<1 Decreasing return to scale (DRTS)


=
/
/
=
% change in output
% change in all input

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When returns to scale do not change with
scale, for any t >1, the technology exhibits



( ) ( )
( ) ( )
( ) ( )
IRTS if , ,
CRTS if , ,
DRTS if , ,
f tK tL tf K L
f tK tL tf K L
f tK tL tf K L
>
=
<
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For CRTS technology, there are two nice
properties:
MP
K
and MP
L
depend on capital-labor ratio only,
but not on the absolute scale
e.g., MP
K
the same when you hire K=3 and L=5,
compared with when you hire K=6 and L=10.
Eulers equation:

= ,

When factors are hired up to =


and =

, the profit is just zero!





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( ) ( )
( ) ( )
( ) ( )
( )
( ) ( )
( )
, , ( CRTS)
Differentiating it w.r.t , we obtain
, ,
, ,
, (chain rule)
, ,
,
Now imposing
f tK tL tf K L
t
d
f tK tL f K L
dt
f tK tL f tK tL
tK tL
f K L
tK t tL t
f tK tL f tK tL
K L f K L
tK tL
=
=
c c
c c
+ =
c c c c
c c
+ =
c c
( ) ( )
( )
the condition that 1, it becomes
, ,
,
t
f K L f K L
K L f K L
K L
=
c c
+ =
c c
We show the second property:
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Firms problem:


Assume each firm is too small to affect input
prices (w, r ) and output price (p). If an
optimum exists, will hire K and L such that
( )
,
max , - -
K L
pf K L rK wL
( )
( )
,
,
K
L
f K L
pMP p r
K
f K L
pMP p w
L
c
= =
c
c
= =
c
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Treat the firms problem into a two-stage problem: cost
minimization, following by output choice.
First, given output quantity, the firm chooses the input
quantities to minimize costs,


Then, chooses quantity
Perfect Competition: uses p = MC.
Monopoly Competition: uses MR = MC.
Imperfect Competition: strategic consideration
( )
,
min subject to ,
K L
rK wL f K L Q + =
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Doubling input prices simply doubles the total cost:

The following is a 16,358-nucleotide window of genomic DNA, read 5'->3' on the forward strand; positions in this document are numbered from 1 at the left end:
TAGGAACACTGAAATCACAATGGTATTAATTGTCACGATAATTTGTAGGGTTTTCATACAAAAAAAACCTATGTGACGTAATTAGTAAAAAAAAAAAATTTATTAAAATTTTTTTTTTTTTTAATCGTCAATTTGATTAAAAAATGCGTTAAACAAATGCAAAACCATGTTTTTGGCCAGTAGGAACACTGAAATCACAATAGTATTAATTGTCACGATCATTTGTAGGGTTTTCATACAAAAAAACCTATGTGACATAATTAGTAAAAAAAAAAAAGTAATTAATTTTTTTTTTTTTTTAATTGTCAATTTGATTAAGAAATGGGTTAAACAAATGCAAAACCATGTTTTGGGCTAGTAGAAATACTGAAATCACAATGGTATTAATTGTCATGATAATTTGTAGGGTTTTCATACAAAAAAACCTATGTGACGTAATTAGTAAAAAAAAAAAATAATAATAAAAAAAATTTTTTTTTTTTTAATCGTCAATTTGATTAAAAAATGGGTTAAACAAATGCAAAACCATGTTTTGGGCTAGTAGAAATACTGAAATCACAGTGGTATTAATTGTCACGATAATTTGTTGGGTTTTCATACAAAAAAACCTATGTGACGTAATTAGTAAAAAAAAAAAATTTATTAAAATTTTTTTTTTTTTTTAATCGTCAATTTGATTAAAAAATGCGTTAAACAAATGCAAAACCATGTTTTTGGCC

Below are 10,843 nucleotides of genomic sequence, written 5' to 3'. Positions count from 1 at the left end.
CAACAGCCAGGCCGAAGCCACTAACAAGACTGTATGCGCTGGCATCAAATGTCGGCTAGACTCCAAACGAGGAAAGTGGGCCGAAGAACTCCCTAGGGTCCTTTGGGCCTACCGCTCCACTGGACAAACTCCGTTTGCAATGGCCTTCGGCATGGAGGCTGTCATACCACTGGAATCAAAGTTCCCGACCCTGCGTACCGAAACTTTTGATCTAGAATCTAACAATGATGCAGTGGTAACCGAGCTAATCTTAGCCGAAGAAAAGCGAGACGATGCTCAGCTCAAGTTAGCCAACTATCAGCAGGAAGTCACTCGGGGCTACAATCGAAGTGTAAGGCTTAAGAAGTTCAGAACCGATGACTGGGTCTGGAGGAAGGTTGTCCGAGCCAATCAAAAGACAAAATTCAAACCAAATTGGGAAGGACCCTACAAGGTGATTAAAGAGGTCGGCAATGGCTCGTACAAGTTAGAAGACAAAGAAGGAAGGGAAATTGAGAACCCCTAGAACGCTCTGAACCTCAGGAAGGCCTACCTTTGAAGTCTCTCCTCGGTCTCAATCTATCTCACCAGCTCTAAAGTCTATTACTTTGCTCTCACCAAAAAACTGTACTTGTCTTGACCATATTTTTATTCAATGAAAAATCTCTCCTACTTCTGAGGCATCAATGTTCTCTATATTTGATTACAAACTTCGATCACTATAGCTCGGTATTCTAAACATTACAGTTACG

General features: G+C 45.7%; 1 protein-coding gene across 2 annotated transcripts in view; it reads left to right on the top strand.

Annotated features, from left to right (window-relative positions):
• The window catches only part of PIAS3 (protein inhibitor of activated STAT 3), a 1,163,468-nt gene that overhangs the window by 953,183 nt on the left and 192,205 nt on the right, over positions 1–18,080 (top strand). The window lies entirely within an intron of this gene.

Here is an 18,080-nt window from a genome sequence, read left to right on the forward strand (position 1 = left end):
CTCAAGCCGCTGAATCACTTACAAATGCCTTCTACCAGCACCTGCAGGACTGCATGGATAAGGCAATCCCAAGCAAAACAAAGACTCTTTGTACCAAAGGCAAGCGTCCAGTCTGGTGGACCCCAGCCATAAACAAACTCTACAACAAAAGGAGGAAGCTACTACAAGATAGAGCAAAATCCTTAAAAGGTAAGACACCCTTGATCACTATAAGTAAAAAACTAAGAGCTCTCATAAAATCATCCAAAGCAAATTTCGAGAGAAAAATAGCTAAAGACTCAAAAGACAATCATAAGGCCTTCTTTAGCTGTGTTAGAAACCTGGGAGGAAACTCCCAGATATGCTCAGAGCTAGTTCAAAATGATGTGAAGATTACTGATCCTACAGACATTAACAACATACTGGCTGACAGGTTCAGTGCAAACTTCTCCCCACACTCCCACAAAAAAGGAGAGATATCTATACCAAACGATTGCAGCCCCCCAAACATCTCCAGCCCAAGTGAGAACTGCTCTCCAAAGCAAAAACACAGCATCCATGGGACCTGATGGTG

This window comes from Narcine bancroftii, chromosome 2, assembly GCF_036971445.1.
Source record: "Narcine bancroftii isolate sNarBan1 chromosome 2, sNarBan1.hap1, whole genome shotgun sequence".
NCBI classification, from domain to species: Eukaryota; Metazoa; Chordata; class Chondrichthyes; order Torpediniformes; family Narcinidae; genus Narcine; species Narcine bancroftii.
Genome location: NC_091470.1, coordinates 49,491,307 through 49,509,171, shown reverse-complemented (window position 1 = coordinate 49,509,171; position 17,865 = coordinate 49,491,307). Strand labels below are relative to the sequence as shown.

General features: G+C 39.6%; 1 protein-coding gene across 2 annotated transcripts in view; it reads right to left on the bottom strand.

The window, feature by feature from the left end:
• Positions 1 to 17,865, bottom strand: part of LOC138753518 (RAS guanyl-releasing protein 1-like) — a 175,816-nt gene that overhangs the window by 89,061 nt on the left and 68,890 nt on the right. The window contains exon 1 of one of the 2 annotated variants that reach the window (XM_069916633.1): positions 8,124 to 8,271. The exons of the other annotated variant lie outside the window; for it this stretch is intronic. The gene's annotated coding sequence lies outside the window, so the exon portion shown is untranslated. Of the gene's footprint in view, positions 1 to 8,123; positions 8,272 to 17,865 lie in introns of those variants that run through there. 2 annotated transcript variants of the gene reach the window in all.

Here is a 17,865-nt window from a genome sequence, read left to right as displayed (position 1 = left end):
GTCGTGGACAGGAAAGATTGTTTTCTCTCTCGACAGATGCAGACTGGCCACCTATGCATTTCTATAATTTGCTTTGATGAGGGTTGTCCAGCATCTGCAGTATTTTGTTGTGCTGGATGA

When RTS does not change with scale, for any
t > 1, the technology exhibits



( ) ( )
( ) ( )
( ) ( )
, , , ,
IRTS if
, , , ,
CRTS if
, , , ,
DRTS if
C r w tQ C r w Q
tQ Q
C r w tQ C r w Q
tQ Q
C r w tQ C r w Q
tQ Q
<
=
>
( )
( ) ( )
, , , satisfying
, , , , for all 0
C r w Q
C tr tw Q tC r w Q t = >
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Isoquant the locus
of K and L such that
the output level is
constant
Bending toward the
origin
L
K
Q =10
Q =20
Iso-cost line
rK+wL = constant
Optimal input
mix to produce
Q =10
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For CRTS technology and in LR equilibrium,
we cannot tell the output level of a particular
firm, because every output level will lead to
the same profit (which is zero) given fixed
input and output prices
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( )
1
1
(1 ) 1
1 1
( , )
When + =1,
and
Marginal products depend on the / ratio, not on the absolute scale
K
L
K
L
Q f K L K L
Q
MP K L
K
Q
MP K L
L
L
MP K L
K
K
MP K L
L
K L
o |
o |
o |
|
| |
o
o o
o
|
o | o o
| |



= =
c
= =
c
c
= =
c
| |
= =
|
\ .
| |
= =
|
\ .
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( ) ( ) ( )
The technology exhibits CRTS iff + =1.
2 , 2 2 2 2 2 ( , ) f K L K L K L f K L
o |
o | o | o |
o |
+ +
= = =
What does + =1 mean?
+>1; IRTS
+=1; CRTS
+<1; DRTS




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Consider an industry with all firms having the
same CRTS technology: Q = f (K , L ); output &
input markets perfectly competitive; and firms
maximizing profits. As a whole, the industry
employs K * and L *.
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Q1: What is the industrial output?
f (K *,L *)
Let K
1
, K
2
, , K
N
be the amount employed in
the N firms; L
1
, L
2
, , L
N
be the amount employed.
Cost minimization requires that K
1
/L
1
=K
2
/L
2
= =
K
N
/L
N
=K*/L*=a.

( ) ( ) ( )
( ) ( ) ( )
( ) ( ) ( )
( )
( )
( )
1 1 2 2
1 1 2 2
1 2
* * *
* *
, , ,
, , ,
,1 ,1 ,1 ( CRTS)
,1 , ( CRTS)
,
N N
N N
N
f K L f K L f K L
f aL L f aL L f aL L
L f a L f a L f a
L f a f aL L
f K L
+ +
= + +
= + +
= =
=
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Q2: What is the marginal product of capital (labor)
in each firm?
Despite possibly different scales, each firms
marginal product of capital is simply equal to
f (K *,L *)/K.
Similarly, all firms have the same marginal product
of labor = f (K *,L *)/L .
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Q3: What is the rental rate of capital paid by
each firm? the wage rate of labor paid by
each firm?
Let p be the price of the good produced in
the industry.
The rental rate of capital is just

.
the wage rate of labor is just

.

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What do we know about industrial output?
simply work out the problem by assuming all
inputs (K * and L *) are hired by a single firm
(which we assume is price taking in both input
and output markets).
we can understand f (K , L ) as an industry
production function.
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Takeout: given same CRTS technology & LR
competitive equilibrium, total K * and L * in
the sector fully describe the output level,
as well as the real rental rate and real wage
rate.